General Leon Johnson, who received the Medal of Honor for his action during the famed Ploesti raid, is one of America’s most highly acclaimed air combat leaders of World War II. A West Point graduate, he was commissioned into the Infantry in 1926. Deciding “things looked more interesting from the air,” he transferred to the Army Air Corps in 1929 and entered pilot training. After flying observation aircraft for 5 years, Lieutenant Johnson gave up his temporary rank of captain to study meteorology at Cal Tech. He then served as a weather officer at Barksdale Field until 1939, when he returned to the cockpit to fly bombers at Savannah, Georgia. Shortly after America entered the war, he was one of four pilots who activated Eighth Air Force and, in June 1942, traveled with this newly formed unit to England.
Six months later, Colonel Johnson assumed command of the 44th Bomb Group, then flying B-24D Liberator bombers. In July 1943 he led his group, known as “The Flying Eightballs,” to North Africa in preparation for Operation Tidal Wave–a 2,400-mile mission to attack the Ploesti oil installation in Romania. As a result of this daring low level raid, Ploesti ceased to exist as “the tap root of German mechanized power.” Following the raid, Johnson was promoted to brigadier general and given command of the 14th Combat Bombardment Wing in England, a position he held until the end of the war.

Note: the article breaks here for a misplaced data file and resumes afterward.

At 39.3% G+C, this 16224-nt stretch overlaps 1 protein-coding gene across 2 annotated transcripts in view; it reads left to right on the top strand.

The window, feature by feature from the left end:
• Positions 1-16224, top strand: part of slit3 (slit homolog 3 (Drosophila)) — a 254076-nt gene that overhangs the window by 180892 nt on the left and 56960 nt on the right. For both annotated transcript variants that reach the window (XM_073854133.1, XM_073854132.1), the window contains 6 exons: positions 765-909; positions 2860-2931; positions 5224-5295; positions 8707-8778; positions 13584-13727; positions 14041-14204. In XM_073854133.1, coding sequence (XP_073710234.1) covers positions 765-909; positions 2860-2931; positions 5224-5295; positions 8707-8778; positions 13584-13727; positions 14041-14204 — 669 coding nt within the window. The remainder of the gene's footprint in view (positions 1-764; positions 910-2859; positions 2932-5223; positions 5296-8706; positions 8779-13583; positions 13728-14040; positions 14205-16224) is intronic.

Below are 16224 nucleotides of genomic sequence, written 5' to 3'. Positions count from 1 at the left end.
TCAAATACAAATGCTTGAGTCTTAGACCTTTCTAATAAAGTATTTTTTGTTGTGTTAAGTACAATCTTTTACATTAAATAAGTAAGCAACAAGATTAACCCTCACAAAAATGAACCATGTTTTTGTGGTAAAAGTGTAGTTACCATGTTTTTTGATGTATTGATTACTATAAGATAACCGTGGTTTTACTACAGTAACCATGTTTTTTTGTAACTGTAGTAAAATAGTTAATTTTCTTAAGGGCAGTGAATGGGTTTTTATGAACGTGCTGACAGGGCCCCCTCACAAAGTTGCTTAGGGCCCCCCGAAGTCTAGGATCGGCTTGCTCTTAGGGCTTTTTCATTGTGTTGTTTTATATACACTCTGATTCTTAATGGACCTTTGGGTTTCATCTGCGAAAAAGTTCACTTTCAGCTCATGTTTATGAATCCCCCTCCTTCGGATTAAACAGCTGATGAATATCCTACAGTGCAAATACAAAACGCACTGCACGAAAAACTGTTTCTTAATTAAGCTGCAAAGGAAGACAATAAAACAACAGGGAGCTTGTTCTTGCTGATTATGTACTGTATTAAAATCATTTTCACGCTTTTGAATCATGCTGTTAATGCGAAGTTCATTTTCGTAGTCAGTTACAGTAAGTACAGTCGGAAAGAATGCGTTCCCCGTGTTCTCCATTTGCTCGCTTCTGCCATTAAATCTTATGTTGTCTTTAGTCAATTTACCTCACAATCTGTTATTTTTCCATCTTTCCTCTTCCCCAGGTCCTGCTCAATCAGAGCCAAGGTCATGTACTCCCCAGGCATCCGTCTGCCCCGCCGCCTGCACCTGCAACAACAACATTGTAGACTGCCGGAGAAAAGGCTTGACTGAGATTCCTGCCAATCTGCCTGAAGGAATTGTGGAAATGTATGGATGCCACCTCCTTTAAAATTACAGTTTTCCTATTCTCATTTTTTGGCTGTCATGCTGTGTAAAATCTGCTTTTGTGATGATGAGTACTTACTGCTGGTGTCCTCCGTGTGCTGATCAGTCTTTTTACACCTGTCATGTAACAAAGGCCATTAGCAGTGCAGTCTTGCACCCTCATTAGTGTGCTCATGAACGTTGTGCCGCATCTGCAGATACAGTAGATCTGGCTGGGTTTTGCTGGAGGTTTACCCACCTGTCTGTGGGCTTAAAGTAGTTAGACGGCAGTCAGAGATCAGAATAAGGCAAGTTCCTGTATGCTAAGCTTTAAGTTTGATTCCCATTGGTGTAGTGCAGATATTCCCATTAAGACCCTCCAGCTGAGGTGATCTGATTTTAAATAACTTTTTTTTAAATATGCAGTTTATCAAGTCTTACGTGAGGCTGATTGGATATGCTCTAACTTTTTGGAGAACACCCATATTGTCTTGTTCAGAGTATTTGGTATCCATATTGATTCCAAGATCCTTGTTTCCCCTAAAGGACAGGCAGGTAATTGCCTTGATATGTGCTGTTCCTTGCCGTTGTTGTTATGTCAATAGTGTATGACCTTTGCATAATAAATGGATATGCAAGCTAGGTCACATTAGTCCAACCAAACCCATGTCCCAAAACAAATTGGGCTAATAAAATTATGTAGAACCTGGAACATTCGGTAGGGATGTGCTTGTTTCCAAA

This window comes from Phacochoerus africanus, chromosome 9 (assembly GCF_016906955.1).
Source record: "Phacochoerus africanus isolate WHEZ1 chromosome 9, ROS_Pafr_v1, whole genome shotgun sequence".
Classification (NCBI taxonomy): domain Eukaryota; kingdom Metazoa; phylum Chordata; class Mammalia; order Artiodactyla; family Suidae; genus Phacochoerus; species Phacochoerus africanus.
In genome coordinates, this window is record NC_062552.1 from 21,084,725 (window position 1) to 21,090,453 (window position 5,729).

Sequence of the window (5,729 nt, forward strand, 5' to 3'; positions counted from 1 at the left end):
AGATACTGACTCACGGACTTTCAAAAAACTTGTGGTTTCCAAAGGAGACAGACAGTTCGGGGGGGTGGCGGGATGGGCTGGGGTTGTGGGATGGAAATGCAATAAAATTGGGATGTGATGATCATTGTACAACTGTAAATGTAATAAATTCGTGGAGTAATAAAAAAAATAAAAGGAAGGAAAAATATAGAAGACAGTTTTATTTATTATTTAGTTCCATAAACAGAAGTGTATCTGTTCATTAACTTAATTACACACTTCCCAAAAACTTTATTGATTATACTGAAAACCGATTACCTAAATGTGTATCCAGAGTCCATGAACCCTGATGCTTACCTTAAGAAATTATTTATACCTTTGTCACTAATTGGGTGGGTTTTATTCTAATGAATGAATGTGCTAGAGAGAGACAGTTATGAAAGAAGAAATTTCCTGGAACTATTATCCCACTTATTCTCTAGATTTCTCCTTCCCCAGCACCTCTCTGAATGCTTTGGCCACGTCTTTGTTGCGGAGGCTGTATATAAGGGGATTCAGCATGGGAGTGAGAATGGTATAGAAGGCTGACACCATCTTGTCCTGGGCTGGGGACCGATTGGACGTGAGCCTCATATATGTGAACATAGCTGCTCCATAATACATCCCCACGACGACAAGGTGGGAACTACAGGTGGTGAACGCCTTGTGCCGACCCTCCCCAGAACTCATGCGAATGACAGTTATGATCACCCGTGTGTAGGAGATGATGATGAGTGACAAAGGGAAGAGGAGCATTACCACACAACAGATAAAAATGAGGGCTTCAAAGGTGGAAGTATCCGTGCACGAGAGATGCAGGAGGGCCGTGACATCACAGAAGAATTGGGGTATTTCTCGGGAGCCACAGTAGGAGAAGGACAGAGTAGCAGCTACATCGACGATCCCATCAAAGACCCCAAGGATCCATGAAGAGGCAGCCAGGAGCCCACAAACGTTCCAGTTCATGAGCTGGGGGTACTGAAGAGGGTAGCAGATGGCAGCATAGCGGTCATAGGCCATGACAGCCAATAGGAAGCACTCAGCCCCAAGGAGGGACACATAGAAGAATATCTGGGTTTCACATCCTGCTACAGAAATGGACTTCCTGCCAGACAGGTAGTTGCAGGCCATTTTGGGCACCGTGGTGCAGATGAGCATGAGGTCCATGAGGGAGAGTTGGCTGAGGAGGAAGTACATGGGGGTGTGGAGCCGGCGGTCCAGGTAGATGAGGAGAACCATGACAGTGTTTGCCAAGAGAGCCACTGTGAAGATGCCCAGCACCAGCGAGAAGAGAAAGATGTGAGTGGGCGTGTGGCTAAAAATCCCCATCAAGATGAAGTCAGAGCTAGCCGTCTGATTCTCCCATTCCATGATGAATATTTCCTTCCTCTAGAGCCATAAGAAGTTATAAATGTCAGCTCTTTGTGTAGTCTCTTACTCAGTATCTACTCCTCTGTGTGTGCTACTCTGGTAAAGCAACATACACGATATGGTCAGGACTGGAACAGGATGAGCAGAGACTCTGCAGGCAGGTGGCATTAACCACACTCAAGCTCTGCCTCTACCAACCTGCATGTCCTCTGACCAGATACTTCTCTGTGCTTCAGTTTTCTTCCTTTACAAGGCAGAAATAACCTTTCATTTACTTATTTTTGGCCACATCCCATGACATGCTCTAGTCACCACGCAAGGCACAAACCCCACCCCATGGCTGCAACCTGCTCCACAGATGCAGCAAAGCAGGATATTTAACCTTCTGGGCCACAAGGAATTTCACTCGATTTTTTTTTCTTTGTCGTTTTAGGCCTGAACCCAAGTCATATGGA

After the war, he organized and commanded the 3rd Air Division in England, which helped maintain the transport aircraft used in the 1948-49 Berlin Airlift. General Johnson took charge of Continental Air Command in 1952 and was promoted to lieutenant general the next year. Following this tour, he held a United Nations’ post, pinned on his fourth star in 1957, and then became the Deputy for Air to the Supreme Allied Commander, Europe. His last active duty assignment was with the National Security Council. General Johnson retired in 1965.